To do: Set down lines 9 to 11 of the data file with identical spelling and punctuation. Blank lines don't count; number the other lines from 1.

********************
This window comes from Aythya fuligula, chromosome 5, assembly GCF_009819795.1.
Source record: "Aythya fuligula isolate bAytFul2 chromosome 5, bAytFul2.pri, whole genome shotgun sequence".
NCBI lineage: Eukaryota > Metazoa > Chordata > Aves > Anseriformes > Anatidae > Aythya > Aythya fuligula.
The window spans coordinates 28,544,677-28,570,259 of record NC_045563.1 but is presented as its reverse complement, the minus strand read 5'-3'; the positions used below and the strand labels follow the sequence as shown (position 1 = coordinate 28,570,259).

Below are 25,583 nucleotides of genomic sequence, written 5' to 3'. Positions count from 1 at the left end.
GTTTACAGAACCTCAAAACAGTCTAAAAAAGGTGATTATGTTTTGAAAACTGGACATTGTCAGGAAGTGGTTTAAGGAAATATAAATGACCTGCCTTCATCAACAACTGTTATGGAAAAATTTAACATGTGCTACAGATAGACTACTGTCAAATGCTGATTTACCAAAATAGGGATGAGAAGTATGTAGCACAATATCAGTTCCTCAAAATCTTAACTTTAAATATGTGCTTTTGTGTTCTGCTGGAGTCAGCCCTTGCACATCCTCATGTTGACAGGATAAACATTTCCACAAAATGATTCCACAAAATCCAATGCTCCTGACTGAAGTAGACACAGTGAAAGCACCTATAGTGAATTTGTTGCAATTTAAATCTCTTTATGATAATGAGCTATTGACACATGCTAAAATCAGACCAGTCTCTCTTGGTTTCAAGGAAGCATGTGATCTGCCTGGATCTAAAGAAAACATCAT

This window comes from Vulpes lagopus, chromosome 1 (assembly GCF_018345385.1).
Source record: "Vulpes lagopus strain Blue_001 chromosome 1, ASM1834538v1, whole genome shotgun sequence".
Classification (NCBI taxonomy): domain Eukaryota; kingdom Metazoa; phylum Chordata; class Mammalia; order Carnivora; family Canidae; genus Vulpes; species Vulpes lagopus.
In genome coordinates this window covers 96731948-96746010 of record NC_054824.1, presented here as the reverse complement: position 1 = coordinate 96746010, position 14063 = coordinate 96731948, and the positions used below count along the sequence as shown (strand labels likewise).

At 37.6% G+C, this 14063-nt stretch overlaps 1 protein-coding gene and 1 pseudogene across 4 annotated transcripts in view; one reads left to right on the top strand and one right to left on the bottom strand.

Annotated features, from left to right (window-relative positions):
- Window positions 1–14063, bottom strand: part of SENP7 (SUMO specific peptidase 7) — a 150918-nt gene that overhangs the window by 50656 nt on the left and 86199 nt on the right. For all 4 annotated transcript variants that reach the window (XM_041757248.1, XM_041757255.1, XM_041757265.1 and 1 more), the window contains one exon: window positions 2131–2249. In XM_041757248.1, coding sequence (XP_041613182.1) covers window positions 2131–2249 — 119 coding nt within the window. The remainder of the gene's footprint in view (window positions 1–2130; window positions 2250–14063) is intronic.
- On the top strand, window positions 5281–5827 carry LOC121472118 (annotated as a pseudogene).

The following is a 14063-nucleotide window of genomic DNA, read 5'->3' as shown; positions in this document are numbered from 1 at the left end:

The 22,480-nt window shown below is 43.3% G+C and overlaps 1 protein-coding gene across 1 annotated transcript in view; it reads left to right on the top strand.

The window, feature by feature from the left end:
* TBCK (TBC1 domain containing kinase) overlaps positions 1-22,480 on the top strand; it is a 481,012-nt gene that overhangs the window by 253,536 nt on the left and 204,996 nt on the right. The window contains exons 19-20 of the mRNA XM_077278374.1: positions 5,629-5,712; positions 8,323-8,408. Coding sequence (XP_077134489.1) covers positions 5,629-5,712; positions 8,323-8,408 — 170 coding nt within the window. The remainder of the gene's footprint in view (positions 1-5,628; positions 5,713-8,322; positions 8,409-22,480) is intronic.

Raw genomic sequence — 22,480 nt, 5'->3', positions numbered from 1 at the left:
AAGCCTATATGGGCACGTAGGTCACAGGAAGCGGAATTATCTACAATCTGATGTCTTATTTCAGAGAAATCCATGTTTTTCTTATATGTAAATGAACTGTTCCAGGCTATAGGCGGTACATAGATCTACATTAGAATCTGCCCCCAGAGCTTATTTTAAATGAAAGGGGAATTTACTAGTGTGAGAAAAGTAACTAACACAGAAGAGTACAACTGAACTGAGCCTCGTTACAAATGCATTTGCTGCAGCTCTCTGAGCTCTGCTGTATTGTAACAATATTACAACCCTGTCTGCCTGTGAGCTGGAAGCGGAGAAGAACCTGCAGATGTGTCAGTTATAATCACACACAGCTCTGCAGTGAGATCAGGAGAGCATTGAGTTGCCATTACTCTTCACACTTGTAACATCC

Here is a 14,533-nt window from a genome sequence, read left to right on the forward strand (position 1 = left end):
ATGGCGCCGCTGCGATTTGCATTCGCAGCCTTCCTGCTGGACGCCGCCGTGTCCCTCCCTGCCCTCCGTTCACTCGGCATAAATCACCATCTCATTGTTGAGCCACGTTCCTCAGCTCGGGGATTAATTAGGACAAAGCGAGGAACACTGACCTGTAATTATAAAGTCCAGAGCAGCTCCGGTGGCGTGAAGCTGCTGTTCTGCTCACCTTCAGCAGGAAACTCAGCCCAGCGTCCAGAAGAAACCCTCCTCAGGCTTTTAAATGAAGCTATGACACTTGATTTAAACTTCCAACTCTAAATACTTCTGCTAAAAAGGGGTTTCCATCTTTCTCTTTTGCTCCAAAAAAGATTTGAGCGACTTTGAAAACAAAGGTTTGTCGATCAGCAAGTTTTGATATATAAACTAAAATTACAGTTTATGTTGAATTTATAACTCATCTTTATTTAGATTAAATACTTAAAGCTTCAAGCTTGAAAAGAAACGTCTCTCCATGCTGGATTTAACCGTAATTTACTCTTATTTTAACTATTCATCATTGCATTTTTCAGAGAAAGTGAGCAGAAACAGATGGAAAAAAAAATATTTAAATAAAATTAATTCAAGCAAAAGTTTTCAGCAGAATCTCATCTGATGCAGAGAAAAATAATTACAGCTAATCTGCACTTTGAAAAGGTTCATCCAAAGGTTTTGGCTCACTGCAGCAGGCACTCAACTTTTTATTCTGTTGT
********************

Classification (NCBI taxonomy): domain Eukaryota; kingdom Metazoa; phylum Chordata; class Mammalia; order Carnivora; family Canidae; genus Vulpes; species Vulpes lagopus.
In genome coordinates this window covers 96731948-96746010 of record NC_054824.1, presented here as the reverse complement: position 1 = coordinate 96746010, position 14063 = coordinate 96731948, and the positions used below count along the sequence as shown (strand labels likewise).

At 37.6% G+C, this 14063-nt stretch overlaps 1 protein-coding gene and 1 pseudogene across 4 annotated transcripts in view; one reads left to right on the top strand and one right to left on the bottom strand.